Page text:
The Huntington grounds south of the Library after snowfall. (Jan. 11, 1949)
To get in the mood for the winter holiday season, take a gander at The Huntington’s snows of yesteryear (1932, 1948, and 1949) as captured in a remarkable collection of photographs available through our digital library. According to the Los Angeles Times, the largest snowstorm to hit Southern California in the 20th century started on Jan. 10, 1949, and lasted for three days. Flakes dusted rooftops and lawns along the coast, a foot of snow trapped a score of cars in Laurel Canyon, and cross-country skiers schussed their way down Altadena’s Christmas Tree Lane. Frosty winds spread icy conditions across major highways, resulting in the jingling of tire chains and several closures. Pasadena and its environs took on a mantle of white. The Rose Bowl looked like “a dishpan full of milk,” according to one observer, and children threw snowballs at cars and each other. As photographs attest, the storm transmuted the grounds of The Huntington into a winter playground, luring dapperly dressed staff members outdoors to shape huge snowballs and build snowmen.
Employee Carey Bliss stands on a large ball of snow while colleagues Graydon Spalding and John Moslander hold smaller snowballs in their hands. (Jan. 11, 1949)
But the impact of the unusually cold weather was not all fun and games. Nighttime temperatures plummeted into the 20s, destroying citrus crops in the San Fernando Valley and inflicting serious damage on The Huntington’s botanical gardens. The Huntington Library’s 22nd annual report, published in 1949, describes the harsh weather’s destructive effects:
One of the purposes of the Botanical Gardens is to discover which sub-tropical plants will grow out of doors in Southern California. The past winter provided the severest test such plants have had to endure. The results are interesting but disturbing. Among the complete losses were the citrus and avocado crops, 350 cacti or succulents, over 200 other plants, and some entire blocks of planting, such as Ficus, Acacia, Eucalyptus. Much damage was done to flower buds, leaves, branches, stalks and canes, so the growth was retarded. That 10 to 12 truck-loads of debris were carted away daily during the cleaning up in the spring shows the extent of the damage.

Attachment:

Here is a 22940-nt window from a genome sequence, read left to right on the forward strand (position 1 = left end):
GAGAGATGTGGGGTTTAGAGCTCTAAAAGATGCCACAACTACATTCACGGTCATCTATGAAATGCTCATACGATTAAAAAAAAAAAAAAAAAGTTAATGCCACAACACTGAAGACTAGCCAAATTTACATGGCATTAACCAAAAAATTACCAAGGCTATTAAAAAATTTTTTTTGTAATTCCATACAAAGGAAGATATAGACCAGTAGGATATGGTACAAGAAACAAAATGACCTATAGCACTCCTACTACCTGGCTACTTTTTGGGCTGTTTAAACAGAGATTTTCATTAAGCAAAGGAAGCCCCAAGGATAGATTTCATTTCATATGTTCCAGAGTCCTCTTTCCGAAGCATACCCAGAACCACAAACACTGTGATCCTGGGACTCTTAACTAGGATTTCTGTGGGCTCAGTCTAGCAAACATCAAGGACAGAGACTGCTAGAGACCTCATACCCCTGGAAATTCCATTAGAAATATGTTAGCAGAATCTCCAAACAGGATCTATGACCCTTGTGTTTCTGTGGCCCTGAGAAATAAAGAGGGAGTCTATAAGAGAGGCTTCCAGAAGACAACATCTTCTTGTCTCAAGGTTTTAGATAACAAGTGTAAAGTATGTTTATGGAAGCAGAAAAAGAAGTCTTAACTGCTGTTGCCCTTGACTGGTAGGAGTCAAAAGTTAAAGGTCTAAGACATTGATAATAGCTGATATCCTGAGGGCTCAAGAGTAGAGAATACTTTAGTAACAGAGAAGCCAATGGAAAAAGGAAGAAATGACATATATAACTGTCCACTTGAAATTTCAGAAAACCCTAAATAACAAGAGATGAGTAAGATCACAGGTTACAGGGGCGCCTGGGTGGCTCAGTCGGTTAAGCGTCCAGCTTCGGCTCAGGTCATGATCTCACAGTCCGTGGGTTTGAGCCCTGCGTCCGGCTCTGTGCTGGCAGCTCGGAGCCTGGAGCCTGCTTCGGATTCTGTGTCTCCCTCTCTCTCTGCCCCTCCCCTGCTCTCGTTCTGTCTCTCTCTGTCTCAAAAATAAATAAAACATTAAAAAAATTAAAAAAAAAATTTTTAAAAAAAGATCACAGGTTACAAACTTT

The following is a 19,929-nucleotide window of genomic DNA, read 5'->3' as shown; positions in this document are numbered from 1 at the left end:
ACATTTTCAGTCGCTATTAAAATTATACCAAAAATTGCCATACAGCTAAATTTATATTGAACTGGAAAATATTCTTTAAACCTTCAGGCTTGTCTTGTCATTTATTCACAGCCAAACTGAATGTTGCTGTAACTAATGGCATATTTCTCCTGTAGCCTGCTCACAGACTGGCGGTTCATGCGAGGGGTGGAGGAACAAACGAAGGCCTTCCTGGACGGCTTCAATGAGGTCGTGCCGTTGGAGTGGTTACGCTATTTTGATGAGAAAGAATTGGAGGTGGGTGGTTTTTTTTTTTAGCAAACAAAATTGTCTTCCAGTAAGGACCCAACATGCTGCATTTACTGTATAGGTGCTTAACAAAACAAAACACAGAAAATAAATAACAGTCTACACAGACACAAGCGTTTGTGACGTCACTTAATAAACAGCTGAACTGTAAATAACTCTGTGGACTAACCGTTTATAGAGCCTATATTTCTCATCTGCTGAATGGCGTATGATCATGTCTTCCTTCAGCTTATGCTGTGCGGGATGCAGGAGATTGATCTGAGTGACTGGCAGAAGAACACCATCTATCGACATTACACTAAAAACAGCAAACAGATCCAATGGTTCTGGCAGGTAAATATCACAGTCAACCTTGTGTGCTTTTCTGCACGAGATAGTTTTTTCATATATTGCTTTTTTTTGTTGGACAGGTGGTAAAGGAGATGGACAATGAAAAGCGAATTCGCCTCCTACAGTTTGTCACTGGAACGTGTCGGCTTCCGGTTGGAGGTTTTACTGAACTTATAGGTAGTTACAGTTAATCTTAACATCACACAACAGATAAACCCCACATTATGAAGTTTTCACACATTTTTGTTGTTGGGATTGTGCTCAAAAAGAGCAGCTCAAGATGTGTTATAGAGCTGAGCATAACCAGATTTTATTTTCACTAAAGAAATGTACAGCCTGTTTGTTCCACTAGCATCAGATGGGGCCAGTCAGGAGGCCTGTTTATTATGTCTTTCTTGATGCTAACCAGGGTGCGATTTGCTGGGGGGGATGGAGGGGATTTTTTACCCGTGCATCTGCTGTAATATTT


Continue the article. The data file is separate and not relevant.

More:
Employees Dorothy Bowen (standing), unidentified woman, Graydon Spalding, and Irwin Morrkish pose with a snowman. (Jan. 11, 1949)
A later annual report mentioned that a snowstorm in 1948 had brought about the demise of The Huntington’s wooden lath house—the first building constructed on the grounds to display semi-tropical plants—as well as its rebirth in a different guise:
The snowstorm of 1948 demonstrated how fragile the lath house had become and, being beyond repair, it was replaced by a new structure of aluminum. This is already filled to capacity with new plants developed in the propagating department.
Snapshot of the Japanese garden covered in snow. (Jan. 15, 1932)
Back on Jan. 16, 1932, the Los Angeles Timesreported that a gentler snowstorm had annoyed Albert Einstein and his wife Elsa during a return visit to Pasadena, where Albert spent time discussing cosmology with his peers at Caltech. Elsa complained to a reporter that they had left Germany for sunshine and had plenty of snow back home. The 1932 snowstorm blanketed the wisteria pergola, moon bridge, and teahouse in The Huntington’s Japanese Garden, as well as the lawns behind the Library and alongside the Huntington residence, which today is the Huntington Art Gallery. The sight of a bearded palm tree towering above footprints in the snow reminds us that The Huntington can become a place of astonishing incongruities when the weather conditions are just right.
Snapshot of the west façade of the Huntington residence and the south terrace after a rare southern California snowfall. (Jan. 15, 1932)
Kevin Durkin is managing editor for the office of communications at The Huntington.